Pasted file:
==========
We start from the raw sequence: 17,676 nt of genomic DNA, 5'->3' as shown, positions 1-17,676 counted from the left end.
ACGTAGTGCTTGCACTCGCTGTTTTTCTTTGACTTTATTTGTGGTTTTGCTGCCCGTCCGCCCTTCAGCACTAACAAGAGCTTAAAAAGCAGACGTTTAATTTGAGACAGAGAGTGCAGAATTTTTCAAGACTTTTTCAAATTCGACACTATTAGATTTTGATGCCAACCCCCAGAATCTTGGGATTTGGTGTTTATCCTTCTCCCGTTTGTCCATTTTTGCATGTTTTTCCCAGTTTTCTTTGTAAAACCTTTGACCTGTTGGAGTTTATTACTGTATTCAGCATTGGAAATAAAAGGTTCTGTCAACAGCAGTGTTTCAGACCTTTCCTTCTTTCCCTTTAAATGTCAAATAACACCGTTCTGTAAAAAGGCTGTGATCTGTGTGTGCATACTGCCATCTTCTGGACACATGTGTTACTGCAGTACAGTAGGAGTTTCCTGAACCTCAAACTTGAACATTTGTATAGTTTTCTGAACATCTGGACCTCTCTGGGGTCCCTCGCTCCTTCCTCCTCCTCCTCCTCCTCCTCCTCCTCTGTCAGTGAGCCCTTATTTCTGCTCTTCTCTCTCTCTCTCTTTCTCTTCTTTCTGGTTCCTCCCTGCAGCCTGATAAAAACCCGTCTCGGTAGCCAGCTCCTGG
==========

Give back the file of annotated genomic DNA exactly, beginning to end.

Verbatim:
We start from the raw sequence: 17,676 nt of genomic DNA, 5'->3' as shown, positions 1-17,676 counted from the left end.
ACGTAGTGCTTGCACTCGCTGTTTTTCTTTGACTTTATTTGTGGTTTTGCTGCCCGTCCGCCCTTCAGCACTAACAAGAGCTTAAAAAGCAGACGTTTAATTTGAGACAGAGAGTGCAGAATTTTTCAAGACTTTTTCAAATTCGACACTATTAGATTTTGATGCCAACCCCCAGAATCTTGGGATTTGGTGTTTATCCTTCTCCCGTTTGTCCATTTTTGCATGTTTTTCCCAGTTTTCTTTGTAAAACCTTTGACCTGTTGGAGTTTATTACTGTATTCAGCATTGGAAATAAAAGGTTCTGTCAACAGCAGTGTTTCAGACCTTTCCTTCTTTCCCTTTAAATGTCAAATAACACCGTTCTGTAAAAAGGCTGTGATCTGTGTGTGCATACTGCCATCTTCTGGACACATGTGTTACTGCAGTACAGTAGGAGTTTCCTGAACCTCAAACTTGAACATTTGTATAGTTTTCTGAACATCTGGACCTCTCTGGGGTCCCTCGCTCCTTCCTCCTCCTCCTCCTCCTCCTCCTCCTCTGTCAGTGAGCCCTTATTTCTGCTCTTCTCTCTCTCTCTCTTTCTCTTCTTTCTGGTTCCTCCCTGCAGCCTGATAAAAACCCGTCTCGGTAGCCAGCTCCTGG